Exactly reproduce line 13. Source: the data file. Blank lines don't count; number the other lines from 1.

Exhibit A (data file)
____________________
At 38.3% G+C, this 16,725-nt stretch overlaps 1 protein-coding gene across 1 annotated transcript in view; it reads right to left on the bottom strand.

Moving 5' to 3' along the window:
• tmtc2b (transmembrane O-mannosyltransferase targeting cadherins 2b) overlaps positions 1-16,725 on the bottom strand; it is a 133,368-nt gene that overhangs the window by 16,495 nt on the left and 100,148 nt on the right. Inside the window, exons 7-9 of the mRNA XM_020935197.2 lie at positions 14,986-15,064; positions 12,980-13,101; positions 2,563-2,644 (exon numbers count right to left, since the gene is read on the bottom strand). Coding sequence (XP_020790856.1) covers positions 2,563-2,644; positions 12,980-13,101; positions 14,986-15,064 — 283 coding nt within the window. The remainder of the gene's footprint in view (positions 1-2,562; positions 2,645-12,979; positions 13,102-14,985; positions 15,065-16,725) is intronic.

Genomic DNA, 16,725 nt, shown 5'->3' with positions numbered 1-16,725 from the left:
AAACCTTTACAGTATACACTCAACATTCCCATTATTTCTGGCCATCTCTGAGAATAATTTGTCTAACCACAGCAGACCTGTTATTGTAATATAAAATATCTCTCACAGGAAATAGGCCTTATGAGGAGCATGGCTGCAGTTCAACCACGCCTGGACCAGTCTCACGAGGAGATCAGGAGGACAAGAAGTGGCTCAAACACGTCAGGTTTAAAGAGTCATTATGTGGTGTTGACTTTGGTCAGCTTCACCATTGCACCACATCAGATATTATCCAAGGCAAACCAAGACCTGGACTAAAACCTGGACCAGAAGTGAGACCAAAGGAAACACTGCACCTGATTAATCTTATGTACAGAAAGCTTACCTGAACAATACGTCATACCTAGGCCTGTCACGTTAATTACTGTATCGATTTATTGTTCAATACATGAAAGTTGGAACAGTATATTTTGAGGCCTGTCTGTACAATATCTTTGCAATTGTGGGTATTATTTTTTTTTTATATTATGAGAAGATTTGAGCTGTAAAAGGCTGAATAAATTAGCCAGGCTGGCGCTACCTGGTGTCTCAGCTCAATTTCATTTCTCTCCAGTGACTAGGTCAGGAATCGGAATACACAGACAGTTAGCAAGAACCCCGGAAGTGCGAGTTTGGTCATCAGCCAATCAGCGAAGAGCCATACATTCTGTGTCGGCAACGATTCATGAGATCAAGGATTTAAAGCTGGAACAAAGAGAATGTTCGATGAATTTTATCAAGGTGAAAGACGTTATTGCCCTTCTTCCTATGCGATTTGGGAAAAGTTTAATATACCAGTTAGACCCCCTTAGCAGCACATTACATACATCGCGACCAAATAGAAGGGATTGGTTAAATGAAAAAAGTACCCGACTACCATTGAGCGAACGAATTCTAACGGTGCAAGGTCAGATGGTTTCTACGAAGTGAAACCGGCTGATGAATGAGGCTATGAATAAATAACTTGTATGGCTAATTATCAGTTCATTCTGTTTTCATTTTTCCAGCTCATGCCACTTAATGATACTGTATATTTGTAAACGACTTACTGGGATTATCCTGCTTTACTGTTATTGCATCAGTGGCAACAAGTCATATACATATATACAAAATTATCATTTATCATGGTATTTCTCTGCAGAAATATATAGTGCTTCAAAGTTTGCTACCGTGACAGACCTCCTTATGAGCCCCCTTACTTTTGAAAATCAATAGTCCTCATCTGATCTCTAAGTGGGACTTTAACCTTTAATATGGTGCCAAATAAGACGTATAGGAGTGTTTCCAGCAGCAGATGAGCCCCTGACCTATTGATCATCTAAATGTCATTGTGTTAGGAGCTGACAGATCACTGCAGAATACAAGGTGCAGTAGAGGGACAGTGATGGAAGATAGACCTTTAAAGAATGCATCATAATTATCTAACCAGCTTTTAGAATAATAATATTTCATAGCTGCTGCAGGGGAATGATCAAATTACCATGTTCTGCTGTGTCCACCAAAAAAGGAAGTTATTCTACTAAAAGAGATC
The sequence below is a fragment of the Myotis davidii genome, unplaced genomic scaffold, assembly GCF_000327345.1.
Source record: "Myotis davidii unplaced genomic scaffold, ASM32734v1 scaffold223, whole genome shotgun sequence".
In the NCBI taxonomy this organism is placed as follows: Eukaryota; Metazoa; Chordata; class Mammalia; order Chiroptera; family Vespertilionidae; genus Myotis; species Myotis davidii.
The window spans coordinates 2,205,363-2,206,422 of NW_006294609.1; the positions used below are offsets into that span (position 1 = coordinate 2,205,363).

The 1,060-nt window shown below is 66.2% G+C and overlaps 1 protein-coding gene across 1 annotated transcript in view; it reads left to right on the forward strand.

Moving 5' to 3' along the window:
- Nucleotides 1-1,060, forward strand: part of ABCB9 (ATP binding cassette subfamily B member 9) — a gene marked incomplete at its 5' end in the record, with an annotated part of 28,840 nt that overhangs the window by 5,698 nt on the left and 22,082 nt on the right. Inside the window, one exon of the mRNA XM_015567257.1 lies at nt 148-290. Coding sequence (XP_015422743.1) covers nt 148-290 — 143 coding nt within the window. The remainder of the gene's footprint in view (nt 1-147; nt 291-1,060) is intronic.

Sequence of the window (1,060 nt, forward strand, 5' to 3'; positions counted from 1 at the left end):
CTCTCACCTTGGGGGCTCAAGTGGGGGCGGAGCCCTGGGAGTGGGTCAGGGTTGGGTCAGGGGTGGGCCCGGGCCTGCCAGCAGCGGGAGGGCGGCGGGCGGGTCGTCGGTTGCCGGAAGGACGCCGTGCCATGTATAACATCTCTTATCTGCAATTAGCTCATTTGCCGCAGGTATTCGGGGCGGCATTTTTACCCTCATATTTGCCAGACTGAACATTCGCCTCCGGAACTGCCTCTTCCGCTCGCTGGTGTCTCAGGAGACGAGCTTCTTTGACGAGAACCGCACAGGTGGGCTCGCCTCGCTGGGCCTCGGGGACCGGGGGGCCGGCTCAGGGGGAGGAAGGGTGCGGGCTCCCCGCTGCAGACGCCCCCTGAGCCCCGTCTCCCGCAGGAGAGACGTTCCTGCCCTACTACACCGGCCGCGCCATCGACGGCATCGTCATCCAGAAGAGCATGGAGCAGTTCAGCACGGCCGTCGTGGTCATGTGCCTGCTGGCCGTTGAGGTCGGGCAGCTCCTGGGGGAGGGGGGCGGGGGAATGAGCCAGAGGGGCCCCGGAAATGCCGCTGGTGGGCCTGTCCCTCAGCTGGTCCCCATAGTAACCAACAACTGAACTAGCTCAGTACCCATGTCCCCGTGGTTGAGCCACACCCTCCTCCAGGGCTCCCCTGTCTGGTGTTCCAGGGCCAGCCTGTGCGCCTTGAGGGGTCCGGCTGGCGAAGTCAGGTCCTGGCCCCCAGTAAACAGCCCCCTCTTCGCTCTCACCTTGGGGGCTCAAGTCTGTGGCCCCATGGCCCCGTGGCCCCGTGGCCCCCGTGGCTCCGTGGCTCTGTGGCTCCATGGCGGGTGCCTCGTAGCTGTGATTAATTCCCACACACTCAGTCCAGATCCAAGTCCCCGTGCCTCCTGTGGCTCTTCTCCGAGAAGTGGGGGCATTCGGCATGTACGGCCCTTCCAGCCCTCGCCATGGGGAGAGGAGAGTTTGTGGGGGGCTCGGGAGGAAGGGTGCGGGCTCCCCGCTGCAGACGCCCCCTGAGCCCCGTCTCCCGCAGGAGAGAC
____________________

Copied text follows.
Sequence of the window (1,060 nt, forward strand, 5' to 3'; positions counted from 1 at the left end):